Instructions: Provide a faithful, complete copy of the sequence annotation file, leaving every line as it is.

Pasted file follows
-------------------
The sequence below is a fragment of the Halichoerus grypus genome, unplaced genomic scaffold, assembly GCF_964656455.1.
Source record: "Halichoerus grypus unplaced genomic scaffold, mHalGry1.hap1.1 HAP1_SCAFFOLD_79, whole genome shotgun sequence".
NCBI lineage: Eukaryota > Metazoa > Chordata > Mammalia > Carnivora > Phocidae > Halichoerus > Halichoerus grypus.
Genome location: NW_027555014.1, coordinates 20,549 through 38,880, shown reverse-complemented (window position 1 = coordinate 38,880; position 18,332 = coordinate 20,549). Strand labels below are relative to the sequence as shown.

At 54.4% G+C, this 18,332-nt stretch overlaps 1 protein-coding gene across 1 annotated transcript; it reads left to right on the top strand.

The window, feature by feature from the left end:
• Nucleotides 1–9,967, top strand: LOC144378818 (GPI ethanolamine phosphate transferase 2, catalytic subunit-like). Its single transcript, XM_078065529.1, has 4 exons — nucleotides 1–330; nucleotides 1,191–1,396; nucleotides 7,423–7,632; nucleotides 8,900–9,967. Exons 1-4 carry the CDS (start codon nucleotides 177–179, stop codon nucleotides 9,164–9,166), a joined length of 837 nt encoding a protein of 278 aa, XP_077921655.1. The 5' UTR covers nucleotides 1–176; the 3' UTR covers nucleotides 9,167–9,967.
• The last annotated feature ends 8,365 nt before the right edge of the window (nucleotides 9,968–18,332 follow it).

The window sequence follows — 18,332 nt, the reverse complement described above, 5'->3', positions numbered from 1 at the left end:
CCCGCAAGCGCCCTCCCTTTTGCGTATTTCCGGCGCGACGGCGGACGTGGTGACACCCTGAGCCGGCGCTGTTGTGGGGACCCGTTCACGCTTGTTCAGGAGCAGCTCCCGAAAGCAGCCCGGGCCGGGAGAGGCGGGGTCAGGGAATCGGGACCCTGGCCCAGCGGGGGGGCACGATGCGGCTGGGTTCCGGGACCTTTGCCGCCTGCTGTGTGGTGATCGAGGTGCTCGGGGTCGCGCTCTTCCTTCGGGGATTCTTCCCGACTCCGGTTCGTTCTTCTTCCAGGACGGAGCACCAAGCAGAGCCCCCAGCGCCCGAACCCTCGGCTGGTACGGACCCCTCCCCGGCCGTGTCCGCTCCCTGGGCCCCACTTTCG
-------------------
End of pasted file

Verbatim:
The sequence below is a fragment of the Halichoerus grypus genome, unplaced genomic scaffold, assembly GCF_964656455.1.
Source record: "Halichoerus grypus unplaced genomic scaffold, mHalGry1.hap1.1 HAP1_SCAFFOLD_79, whole genome shotgun sequence".
NCBI lineage: Eukaryota > Metazoa > Chordata > Mammalia > Carnivora > Phocidae > Halichoerus > Halichoerus grypus.
Genome location: NW_027555014.1, coordinates 20,549 through 38,880, shown reverse-complemented (window position 1 = coordinate 38,880; position 18,332 = coordinate 20,549). Strand labels below are relative to the sequence as shown.

At 54.4% G+C, this 18,332-nt stretch overlaps 1 protein-coding gene across 1 annotated transcript; it reads left to right on the top strand.

The window, feature by feature from the left end:
• Nucleotides 1–9,967, top strand: LOC144378818 (GPI ethanolamine phosphate transferase 2, catalytic subunit-like). Its single transcript, XM_078065529.1, has 4 exons — nucleotides 1–330; nucleotides 1,191–1,396; nucleotides 7,423–7,632; nucleotides 8,900–9,967. Exons 1-4 carry the CDS (start codon nucleotides 177–179, stop codon nucleotides 9,164–9,166), a joined length of 837 nt encoding a protein of 278 aa, XP_077921655.1. The 5' UTR covers nucleotides 1–176; the 3' UTR covers nucleotides 9,167–9,967.
• The last annotated feature ends 8,365 nt before the right edge of the window (nucleotides 9,968–18,332 follow it).

The window sequence follows — 18,332 nt, the reverse complement described above, 5'->3', positions numbered from 1 at the left end:
CCCGCAAGCGCCCTCCCTTTTGCGTATTTCCGGCGCGACGGCGGACGTGGTGACACCCTGAGCCGGCGCTGTTGTGGGGACCCGTTCACGCTTGTTCAGGAGCAGCTCCCGAAAGCAGCCCGGGCCGGGAGAGGCGGGGTCAGGGAATCGGGACCCTGGCCCAGCGGGGGGGCACGATGCGGCTGGGTTCCGGGACCTTTGCCGCCTGCTGTGTGGTGATCGAGGTGCTCGGGGTCGCGCTCTTCCTTCGGGGATTCTTCCCGACTCCGGTTCGTTCTTCTTCCAGGACGGAGCACCAAGCAGAGCCCCCAGCGCCCGAACCCTCGGCTGGTACGGACCCCTCCCCGGCCGTGTCCGCTCCCTGGGCCCCACTTTCG